Hottest burning pellets for traeger
Fuel pellets for Traeger pellet grills are made by compressing sawdust left over from sawmill operations. Not all pellets are identical in composition.
Before continuing this article, I wanted to let you know that I have a YouTube channel where I showcase all sorts of video content related to BBQ. Subscribing would mean a lot to me, and I very much appreicate all the support!
You can purchase pellets made from a variety of woods, or made from a single wood type.
The temperature at which the pellet burns is mainly dictated by the kind of wood used in the pellet.
The temperature of the grill itself is determined by the sensors and controller in the grill, and, often, the kind of pellet used does not matter unless extremely hot temperatures are wanted for some reason.
Do traeger pellets burn hotter?
The temperature of the burning pellet is determined by the type of wood used in the pellet.
Oak and other hard woods burn the hottest.
Traeger and many other companies make similarly sized pellets and as long as the pellet is of a size similar to the Traeger pellet, it should work and burn at the same temperature as the equivalent Traeger pellet.
The important point in finding a good pellet that burns correctly is to ensure that it is of good quality, does not crumble in your hand or leave a lot of sawdust residue in the bottom of the bag.
To burn hot, pellets should also be kept dry before use. A wet pellet will not burn any better than a wet piece of wood or charcoal.
What are the hottest burning pellets for traeger?
The temperature of the pellet depends on the type of wood. Oak produces a great deal of heat, as does apple.
Sugar maple can produce a high heat, but other sorts of maple produce somewhat less.
Cherry produces a lower heat than oak, but can give a good flavor to the meat being cooked. Softwoods produce less heat than hard woods.
In looking for a pellet, if you are concerned about the heat given off, you should select a pellet made from one type of wood. A blended pellet can be made of a variety of different woods, and its heat output can vary accordingly
Why would you need hot burning pellets for traegers?
Traeger grills are designed to reach a maximum temperature of 450 degrees F.
The temperature the grill can reach, as a practical matter, depends on the rate at which pellets are fed into the firebox, the airflow across the firebox, and the composition of the pellet itself, with hardwoods burning hotter than other sorts of pellet.
Basic cooking temperatures are far below the maximum possible temperature on the grill.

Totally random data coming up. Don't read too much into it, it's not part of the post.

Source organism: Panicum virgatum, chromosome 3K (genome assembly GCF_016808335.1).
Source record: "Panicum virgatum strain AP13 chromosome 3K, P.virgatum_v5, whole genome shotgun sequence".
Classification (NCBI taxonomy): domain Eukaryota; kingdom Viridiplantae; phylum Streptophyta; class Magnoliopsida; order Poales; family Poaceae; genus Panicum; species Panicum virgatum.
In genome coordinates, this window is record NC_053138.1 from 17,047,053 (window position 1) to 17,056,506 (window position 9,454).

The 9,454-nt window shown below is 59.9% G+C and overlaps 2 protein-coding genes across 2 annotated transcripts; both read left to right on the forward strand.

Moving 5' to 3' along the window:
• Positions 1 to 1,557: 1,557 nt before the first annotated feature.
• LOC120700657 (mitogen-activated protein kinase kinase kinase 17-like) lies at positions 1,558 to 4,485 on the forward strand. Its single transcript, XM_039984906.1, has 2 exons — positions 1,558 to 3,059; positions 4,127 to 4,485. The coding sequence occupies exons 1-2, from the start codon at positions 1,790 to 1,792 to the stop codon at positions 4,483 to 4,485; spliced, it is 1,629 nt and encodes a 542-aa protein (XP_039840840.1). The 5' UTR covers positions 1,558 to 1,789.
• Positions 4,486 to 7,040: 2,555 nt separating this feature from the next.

Some specialized cooking methods, like searing, require higher temperatures, and in that case, you may want a hot burning pellet.
There are other factors which can affect temperature, and so good results can be obtained with a variety of pellets.
Which pellets give off the most smoke?
Pellets are designed to burn cleanly and with less smoke than charcoal or wood. Still, if your goal is to get smoked meat from a Traeger pellet grill, you can have good results by carefully choosing your pellet type.
Hardwood pellets, like oak, burn hotter and more thoroughly, but give off even less smoke than the average.
Hickory and mesquite pellets are better choices for producing smoke.
Mesquite may be the better choice if you want to smoke chicken or beef. Hickory works well with beef as well, and pork.
If your goal is to smoke meat, or get a good smoked flavor on your meat, then you have to ensure that your meat has a longer exposure to whatever smoke the pellets do produce.
This means a longer cooking time, and so you should set the temperature on the grill to a low setting, and be prepared to take your time in the grilling process.
The kind of wood used determines only the maximum possible temperature of the grill.
The grill’s temperature sensors and controller setting determine the actual cooking temperature of the grill.
You can affect the grill’s temperature by making sure that the firebox and grill surfaces are kept clean, by ensuring that the airflow isn’t blocked, and that the smokestack or vent is also kept clean.
Keeping the lid closed will also work to keep the temperature steady.
This article was written by Robert McCall, the founder of bbqdropout.com. Robert also owns and operates the BBQ dropout YouTube channel where he demonstrates his first-hand experience cooking all kinds of meats and strives to provide helpful, authoritative content for people looking how to barbecue.
He primarily hand writes the bulk of the content but occasionally will leverage AI assisted tools, such as chatGPT, to properly edit and format each blog post on this website. This ensures a pleasurable reading experience for visitors. Read more about our editorial policies here. If there are any improvements that can be made to this article, reach out to us directly at email@example.com